spookyevilone: (Default)
Amazon deletes legitimately purchased copies of Orwell's works from Kindle, replacing it with $5 gift certificate.

Now, imagine if you will...

If I had a Kindle.
If that had happened to me.
If that had happened to me while I was in the middle of reading that book.

One word, and one word only comes to mind.. Maim.

Dear Amazon:
Thanks for justifying my purchase of an iPod Touch instead of your eBook reader. Apple, for all their Machiavellian ways, cannot touch my iTouch unless I'm connected to the Mothership.
Please to die in a slow burning fire.
No love,
spookyevilone: (Default)
New reports about the Amazon brouhaha have pointed at a poor catalog click by an employee in France. They're falling all over themselves to apologize.


And that fatal click was made back in February, when authors started noticing and inquiring, but only hit the fan on Easter weekend?

If it was a catalog filter, why did it take a month and a half to run? Databases don't work like that. If Amazon's huge and constantly changing db waits a month and a half to run a global filter, something is seriously messed up at that company.

If it was a mistake, and they knew it to be a mistake, why didn't they pull out the mea culpas as soon as the outrage started, instead of when it crescendoed? Why was there a curt and bullshit response from their PR department instead of instant placation of the masses? When PR failed, why didn't some uppity up at Amazon get on the phone with the press and make a statement?

I work for a company for which brand and reputation are everything. We lose our rep, our brand is garbage and our sales tank. We have whole departments to scour for news articles, blog posts, internet rumour, and another two departments to respond at any time. Had something like this happened to us, someone would have woken the CEO up, if necessary, and he would have gotten out there and reassured our customers. This is the expected and reasonable response from any company who's currently doing business on the web. In this, the internet age, news travels like a wild fire. It starts out a small spark in the dark, and within minutes, it is a roaring, furious mass destroying everything in its path. For a company with as huge a web presence as Amazon, it is absolutely not possible for me to believe that they didn't have some sort of policy in place to handle Extreme Internet Uproar. It's not possible for me to believe their PR people wouldn't have known just how bad internet rumour can get, and to have been hired specifically because they were capable of handling this kind of uproar. I'd be willing to bet the PR person spoke without confirmation from Amazon, and didn't actually know it was a "glitch", but felt they needed to say something when this whole thing spiralled.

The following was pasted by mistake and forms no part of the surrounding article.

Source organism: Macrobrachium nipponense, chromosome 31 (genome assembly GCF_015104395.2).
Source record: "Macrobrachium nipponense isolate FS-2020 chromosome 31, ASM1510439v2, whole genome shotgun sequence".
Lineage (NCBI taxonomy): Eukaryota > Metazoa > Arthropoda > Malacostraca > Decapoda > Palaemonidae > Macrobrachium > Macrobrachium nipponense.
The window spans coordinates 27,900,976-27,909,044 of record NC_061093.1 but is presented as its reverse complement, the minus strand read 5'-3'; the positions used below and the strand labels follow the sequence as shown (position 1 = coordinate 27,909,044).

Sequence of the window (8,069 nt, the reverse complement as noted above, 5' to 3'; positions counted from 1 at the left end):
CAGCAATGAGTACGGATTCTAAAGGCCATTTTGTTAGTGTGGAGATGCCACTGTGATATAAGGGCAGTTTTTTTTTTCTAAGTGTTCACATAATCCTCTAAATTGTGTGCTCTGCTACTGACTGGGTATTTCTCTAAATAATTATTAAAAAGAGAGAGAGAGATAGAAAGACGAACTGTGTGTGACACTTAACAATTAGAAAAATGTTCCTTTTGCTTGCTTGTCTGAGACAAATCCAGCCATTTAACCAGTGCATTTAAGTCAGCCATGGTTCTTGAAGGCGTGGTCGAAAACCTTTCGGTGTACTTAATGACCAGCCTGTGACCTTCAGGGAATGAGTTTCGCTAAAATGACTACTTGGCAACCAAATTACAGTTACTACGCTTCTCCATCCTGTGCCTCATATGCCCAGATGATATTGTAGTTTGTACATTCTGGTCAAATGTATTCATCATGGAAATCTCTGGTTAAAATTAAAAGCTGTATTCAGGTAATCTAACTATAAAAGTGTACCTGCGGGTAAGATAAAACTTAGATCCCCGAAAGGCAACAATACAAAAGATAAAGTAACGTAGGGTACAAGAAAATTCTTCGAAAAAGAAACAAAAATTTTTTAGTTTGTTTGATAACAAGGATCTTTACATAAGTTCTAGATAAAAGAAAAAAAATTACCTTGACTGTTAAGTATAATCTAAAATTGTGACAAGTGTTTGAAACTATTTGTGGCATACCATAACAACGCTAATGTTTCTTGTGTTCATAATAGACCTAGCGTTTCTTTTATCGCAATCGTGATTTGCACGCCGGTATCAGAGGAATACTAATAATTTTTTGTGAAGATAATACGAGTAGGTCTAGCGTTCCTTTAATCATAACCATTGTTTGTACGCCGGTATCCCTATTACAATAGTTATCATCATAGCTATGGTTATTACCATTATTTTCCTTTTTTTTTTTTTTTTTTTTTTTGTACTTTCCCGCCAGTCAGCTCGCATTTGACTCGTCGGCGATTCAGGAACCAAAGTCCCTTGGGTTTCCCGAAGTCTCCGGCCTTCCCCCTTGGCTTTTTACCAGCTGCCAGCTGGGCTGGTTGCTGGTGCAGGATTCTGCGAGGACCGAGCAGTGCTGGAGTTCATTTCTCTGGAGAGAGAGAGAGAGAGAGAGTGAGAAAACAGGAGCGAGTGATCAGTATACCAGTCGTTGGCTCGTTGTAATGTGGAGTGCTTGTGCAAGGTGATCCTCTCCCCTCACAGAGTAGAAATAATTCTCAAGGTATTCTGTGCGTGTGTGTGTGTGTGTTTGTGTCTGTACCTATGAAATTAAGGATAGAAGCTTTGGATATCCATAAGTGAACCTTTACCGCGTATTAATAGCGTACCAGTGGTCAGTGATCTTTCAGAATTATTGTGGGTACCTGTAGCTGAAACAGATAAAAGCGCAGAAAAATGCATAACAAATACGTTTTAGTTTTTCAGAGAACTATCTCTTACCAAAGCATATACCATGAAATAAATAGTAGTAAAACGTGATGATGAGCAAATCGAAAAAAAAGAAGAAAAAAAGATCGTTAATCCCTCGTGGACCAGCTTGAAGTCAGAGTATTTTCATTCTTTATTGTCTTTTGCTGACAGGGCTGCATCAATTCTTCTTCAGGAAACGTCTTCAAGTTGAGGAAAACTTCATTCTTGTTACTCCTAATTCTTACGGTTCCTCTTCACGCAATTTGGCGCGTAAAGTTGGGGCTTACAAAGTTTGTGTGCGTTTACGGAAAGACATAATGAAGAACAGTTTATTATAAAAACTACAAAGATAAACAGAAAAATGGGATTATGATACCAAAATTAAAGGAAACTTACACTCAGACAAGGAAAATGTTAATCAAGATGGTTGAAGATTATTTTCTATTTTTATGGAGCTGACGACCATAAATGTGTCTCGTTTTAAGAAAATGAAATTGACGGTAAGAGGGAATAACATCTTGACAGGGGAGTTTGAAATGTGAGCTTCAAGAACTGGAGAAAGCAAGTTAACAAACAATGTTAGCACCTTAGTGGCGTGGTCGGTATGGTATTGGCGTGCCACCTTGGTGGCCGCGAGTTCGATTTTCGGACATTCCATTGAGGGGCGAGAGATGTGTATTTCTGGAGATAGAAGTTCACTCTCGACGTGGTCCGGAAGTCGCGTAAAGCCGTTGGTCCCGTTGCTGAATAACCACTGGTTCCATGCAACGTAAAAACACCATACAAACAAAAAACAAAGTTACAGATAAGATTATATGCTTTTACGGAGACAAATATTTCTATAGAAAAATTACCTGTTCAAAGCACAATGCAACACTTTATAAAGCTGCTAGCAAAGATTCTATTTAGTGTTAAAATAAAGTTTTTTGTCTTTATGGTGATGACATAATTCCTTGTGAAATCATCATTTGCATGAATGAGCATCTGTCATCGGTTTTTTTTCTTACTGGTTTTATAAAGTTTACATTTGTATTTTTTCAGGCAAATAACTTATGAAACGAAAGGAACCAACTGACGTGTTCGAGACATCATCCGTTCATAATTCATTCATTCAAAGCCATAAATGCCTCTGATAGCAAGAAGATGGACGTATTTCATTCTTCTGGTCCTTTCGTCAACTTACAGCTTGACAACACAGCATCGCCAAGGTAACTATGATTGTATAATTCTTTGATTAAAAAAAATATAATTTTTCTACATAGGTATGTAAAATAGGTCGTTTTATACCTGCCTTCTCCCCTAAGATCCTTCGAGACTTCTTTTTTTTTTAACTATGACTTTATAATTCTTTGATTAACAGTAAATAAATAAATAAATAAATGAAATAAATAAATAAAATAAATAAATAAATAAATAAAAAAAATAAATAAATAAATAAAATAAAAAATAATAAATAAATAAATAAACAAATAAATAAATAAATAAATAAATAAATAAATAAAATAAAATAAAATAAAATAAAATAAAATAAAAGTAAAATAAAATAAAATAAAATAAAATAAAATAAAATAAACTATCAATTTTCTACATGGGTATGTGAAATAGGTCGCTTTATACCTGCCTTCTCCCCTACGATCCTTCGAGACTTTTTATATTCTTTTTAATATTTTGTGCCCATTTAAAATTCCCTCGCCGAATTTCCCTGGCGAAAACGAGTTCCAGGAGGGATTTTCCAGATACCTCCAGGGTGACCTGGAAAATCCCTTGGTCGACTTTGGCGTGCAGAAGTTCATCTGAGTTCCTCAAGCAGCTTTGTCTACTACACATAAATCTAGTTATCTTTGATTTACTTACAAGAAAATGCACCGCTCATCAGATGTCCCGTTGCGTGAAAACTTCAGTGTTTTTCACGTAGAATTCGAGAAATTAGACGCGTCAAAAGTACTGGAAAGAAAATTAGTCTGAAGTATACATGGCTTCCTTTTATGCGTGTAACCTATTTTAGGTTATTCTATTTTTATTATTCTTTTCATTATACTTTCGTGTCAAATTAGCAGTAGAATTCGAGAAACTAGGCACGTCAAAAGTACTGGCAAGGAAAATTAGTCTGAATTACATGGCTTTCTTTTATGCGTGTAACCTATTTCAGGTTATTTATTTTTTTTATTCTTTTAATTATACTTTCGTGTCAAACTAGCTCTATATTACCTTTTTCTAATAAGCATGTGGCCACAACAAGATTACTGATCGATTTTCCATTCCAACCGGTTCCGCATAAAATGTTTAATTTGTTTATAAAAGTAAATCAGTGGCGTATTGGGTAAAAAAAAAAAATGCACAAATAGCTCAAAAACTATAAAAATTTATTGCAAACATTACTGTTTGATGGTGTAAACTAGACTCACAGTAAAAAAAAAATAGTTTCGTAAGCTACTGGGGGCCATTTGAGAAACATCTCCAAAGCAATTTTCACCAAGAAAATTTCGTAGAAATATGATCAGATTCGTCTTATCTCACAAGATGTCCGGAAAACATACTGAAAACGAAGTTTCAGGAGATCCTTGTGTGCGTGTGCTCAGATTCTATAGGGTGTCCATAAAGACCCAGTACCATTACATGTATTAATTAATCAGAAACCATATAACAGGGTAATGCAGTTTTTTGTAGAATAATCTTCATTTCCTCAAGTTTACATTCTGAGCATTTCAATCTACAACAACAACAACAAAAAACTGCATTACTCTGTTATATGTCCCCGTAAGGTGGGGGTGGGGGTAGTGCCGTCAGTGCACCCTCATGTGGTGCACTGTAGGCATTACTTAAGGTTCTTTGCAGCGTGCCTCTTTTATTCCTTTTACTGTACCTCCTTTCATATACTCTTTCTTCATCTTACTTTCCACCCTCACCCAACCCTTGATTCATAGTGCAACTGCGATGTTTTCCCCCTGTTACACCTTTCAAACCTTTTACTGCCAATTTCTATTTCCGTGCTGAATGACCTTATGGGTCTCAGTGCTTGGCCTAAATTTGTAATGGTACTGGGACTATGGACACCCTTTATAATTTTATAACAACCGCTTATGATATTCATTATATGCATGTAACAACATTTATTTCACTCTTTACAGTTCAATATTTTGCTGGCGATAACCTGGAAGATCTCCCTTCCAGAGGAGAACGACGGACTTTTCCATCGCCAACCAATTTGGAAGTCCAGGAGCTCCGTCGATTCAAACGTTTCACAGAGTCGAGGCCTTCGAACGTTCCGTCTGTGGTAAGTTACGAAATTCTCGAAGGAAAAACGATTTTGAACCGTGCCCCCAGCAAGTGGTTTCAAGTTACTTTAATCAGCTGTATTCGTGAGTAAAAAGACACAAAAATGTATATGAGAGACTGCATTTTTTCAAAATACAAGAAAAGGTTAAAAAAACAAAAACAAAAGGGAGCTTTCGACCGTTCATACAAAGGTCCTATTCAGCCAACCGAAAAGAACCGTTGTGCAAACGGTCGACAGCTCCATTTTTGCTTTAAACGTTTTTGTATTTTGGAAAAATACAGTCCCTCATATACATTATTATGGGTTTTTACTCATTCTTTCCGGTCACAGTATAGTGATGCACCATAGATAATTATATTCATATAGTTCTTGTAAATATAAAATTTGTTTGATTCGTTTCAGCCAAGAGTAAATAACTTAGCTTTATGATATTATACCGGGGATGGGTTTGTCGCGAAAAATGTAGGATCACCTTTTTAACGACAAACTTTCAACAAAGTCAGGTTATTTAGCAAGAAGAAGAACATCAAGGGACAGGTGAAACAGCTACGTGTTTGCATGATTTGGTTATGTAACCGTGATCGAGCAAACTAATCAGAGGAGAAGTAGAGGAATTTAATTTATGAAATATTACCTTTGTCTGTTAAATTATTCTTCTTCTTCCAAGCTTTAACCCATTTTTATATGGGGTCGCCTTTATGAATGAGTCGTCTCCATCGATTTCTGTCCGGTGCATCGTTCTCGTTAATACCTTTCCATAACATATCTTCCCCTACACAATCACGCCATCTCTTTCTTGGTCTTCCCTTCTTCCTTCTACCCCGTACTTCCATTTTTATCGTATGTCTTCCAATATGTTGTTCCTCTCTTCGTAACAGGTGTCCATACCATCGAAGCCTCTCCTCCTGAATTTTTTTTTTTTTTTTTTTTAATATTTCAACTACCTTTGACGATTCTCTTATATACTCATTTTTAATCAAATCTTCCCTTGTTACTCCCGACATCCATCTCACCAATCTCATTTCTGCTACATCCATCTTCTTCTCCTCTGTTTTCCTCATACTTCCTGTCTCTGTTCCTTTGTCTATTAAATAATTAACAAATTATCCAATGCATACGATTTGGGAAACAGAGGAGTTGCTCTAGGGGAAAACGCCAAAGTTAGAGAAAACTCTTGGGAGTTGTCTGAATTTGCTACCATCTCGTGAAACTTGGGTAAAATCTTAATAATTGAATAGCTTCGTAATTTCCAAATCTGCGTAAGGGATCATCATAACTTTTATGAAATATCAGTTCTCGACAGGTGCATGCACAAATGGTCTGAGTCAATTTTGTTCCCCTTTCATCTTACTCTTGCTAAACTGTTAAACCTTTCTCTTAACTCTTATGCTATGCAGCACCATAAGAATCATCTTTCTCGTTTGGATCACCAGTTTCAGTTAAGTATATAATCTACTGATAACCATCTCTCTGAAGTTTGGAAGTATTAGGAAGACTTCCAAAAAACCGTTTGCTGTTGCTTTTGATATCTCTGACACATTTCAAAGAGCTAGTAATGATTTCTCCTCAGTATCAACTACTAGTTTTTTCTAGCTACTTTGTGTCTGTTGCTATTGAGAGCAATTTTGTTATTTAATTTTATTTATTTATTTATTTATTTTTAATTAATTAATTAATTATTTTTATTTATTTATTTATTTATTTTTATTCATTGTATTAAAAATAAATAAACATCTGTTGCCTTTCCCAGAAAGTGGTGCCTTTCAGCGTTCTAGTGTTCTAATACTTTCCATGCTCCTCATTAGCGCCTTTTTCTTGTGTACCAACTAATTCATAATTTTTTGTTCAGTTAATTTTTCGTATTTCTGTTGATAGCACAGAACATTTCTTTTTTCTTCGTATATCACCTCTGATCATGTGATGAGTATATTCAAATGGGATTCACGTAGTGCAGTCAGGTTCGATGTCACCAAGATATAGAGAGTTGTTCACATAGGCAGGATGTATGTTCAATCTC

Amazon said nothing. Even if they didn't know why, placation of the masses was still necessary and did not, and HAS NOT, happened. There's been "Oops, our bad." but nothing even remotely resembling an apology. A simple, "We're sorry. We don't know what happened, but we'll look into it and fix it." would have cut this issue off at the knees. It still would have. Instead, they've chosen to handle it the worst way possible, and come up with a story that is, frankly, not believable. The outrage didn't require an explanation. It required reassurance that, no matter why, it would all be put right.

I pulled my account. I do not intend to resume my account. If they're not up to handling a minor crisis like this, they don't deserve my money. If they're going to fail a huge portion of their customer base like this, they're not going to do it with my money. At this point, I don't really care why it happened. I care about the response.

The response is inadequate.


spookyevilone: (Default)

February 2014

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